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BMC Musculoskelet Disord. 2010 May 4;11:84. doi: 10.1186/1471-2474-11-84.

Attentional and visual demands for sprint performance in non-fatigued and fatigued conditions: reliability of a repeated sprint test.

Author information

1
Department of Orthopaedics, University Medical Center Groningen, University of Groningen, Hanzeplein 1, PO Box 30,001, 9700 RB Groningen, The Netherlands. i.reininga@orth.umcg.nl

Abstract

BACKGROUND:

Physical performance measures are widely used to assess physical function, providing information about physiological and biomechanical aspects of motor performance. However they do not provide insight into the attentional and visual demands for motor performance. A figure-of-eight sprint test was therefore developed to measure the attentional and visual demands for repeated-sprint performance. The aims of the study were: 1) to assess test-retest reliability of the figure-of-eight sprint test, and 2) to study the attentional and visual demands for sprint performance in a non-fatigued and fatigued condition.

METHODS:

Twenty-seven healthy athletes were included in the study. To determine test-retest reliability, a subgroup of 19 athletes performed the figure-of-eight sprint test twice. The figure-of-eight sprint test consisted of nine 30-second sprints. The sprint test consisted of three test parts: sprinting without any restriction, with an attention-demanding task, and with restricted vision. Increases in sprint times with the attention-demanding task or restricted vision are reflective of the attentional and visual demands for sprinting. Intraclass correlation coefficients (ICCs) and mean difference between test and retest with 95% confidence limits (CL) were used to assess test-retest reliability. Repeated-measures ANOVA were used for comparisons between the sprint times and fatigue measurements of the test parts in both a non-fatigued and fatigued condition.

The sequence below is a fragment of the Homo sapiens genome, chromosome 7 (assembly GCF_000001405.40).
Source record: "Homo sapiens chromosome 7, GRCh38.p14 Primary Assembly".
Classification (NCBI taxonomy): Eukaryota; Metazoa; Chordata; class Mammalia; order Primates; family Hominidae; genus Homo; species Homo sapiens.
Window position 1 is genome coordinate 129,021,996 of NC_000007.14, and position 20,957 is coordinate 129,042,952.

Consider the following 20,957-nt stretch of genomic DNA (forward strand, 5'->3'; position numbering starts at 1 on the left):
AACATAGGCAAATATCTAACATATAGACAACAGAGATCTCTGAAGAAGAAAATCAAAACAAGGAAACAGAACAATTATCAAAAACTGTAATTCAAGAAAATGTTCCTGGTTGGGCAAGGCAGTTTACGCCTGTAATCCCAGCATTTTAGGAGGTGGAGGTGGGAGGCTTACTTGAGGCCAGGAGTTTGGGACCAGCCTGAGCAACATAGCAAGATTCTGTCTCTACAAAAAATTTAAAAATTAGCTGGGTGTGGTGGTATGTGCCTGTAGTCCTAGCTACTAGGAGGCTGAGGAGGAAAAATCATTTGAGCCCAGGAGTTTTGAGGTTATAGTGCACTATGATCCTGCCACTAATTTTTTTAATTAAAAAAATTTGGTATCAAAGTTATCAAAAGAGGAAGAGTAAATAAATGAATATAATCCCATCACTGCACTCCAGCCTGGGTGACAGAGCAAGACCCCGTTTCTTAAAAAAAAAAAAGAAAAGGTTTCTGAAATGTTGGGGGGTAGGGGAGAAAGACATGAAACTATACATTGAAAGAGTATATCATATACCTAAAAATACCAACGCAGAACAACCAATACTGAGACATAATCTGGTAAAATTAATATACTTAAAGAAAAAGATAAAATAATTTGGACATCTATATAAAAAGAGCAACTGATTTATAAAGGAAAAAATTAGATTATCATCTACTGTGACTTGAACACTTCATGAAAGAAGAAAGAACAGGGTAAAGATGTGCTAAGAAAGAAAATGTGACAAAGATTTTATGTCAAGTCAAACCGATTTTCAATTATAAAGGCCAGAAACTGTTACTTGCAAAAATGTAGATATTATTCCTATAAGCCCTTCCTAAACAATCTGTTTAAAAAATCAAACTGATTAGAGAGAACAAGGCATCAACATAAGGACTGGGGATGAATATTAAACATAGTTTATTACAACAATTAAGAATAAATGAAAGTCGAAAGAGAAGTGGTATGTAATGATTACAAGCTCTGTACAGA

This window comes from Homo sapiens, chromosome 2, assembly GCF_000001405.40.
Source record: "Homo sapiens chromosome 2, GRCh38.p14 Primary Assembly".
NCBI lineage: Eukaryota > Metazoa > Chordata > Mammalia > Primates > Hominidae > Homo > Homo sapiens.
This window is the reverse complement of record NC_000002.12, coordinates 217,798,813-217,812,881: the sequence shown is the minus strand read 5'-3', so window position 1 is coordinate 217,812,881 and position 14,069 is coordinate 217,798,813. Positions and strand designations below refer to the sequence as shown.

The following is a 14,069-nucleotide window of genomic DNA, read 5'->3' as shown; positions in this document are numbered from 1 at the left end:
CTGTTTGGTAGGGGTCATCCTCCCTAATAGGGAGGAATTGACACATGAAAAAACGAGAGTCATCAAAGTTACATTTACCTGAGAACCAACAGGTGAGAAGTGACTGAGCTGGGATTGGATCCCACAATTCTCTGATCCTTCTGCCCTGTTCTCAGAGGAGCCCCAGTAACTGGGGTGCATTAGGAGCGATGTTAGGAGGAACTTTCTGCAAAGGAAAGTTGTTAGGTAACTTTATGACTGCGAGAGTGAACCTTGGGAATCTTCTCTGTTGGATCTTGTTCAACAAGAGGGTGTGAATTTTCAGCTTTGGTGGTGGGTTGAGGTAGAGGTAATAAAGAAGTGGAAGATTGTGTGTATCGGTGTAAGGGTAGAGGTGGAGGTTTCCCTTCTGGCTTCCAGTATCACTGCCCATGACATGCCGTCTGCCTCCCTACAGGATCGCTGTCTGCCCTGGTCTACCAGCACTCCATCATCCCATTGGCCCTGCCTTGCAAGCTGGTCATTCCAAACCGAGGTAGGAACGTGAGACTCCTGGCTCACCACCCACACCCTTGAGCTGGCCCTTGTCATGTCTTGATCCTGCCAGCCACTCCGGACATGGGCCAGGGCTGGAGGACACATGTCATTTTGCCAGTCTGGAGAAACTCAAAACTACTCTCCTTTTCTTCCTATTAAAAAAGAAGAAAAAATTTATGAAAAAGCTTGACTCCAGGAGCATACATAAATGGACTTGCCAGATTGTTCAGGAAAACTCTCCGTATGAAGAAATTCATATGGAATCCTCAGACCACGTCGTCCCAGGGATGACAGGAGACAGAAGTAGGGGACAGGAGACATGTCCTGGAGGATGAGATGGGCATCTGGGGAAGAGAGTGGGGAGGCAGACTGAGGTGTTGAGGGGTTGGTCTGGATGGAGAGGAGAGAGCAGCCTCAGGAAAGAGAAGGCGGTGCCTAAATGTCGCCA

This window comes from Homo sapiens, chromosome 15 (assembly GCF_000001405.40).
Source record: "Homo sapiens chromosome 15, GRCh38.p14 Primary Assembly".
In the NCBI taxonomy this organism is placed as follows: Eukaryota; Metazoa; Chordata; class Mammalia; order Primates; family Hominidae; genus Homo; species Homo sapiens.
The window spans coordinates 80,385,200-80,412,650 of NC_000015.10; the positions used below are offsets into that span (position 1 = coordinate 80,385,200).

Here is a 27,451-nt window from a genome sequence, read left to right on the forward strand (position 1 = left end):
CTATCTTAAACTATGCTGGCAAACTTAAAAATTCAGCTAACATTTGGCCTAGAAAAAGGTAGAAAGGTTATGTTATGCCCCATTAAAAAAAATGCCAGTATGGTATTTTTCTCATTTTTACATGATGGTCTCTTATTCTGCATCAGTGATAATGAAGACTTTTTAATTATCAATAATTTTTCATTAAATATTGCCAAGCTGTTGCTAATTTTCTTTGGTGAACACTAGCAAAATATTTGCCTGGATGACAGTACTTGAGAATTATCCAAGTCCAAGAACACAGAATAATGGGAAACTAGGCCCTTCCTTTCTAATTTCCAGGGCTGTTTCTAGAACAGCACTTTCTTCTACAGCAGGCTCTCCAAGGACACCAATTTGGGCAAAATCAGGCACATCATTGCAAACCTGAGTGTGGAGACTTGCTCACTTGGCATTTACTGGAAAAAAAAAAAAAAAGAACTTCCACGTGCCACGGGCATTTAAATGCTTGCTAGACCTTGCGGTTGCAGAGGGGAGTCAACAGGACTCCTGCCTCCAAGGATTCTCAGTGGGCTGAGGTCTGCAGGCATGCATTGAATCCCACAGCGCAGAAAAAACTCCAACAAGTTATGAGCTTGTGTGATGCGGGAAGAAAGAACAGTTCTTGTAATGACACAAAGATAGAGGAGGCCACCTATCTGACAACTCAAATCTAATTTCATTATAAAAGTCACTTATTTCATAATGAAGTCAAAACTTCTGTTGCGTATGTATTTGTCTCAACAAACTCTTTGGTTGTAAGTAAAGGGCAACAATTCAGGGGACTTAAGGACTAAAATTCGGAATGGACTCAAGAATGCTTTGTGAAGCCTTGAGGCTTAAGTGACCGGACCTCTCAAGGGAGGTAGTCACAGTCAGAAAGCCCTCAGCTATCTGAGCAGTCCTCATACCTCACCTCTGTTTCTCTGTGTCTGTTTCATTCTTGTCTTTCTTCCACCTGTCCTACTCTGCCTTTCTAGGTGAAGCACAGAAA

RESULTS:

The figure-of-eight sprint test showed good test-retest reliability, with ICCs ranging from 0.75 to 0.94 (95% CL: 0.40-0.98). Zero lay within the 95% CL of the mean differences, indicating that no bias existed between sprint performance at test and retest. Sprint times during the test parts with attention-demanding task (P = 0.01) and restricted vision (P < 0.001) increased significantly compared to the base measurement. Furthermore the sprint times and fatigue measurements increased significantly in fatigued condition. There was a significant interaction effect between test part and level of fatigue (P = 0.03).

CONCLUSIONS:

High ICCs and the absence of systematic variation indicate good test-retest reliability of the figure-of-eight sprint test. The attentional and visual demands for sprint performance, in both a non-fatigued and fatigued condition, can be measured in healthy team-sport athletes with the figure-of-eight sprint test.

PMID:
20438646
PMCID:
PMC3003243
DOI:
10.1186/1471-2474-11-84
[Indexed for MEDLINE]
Free PMC Article
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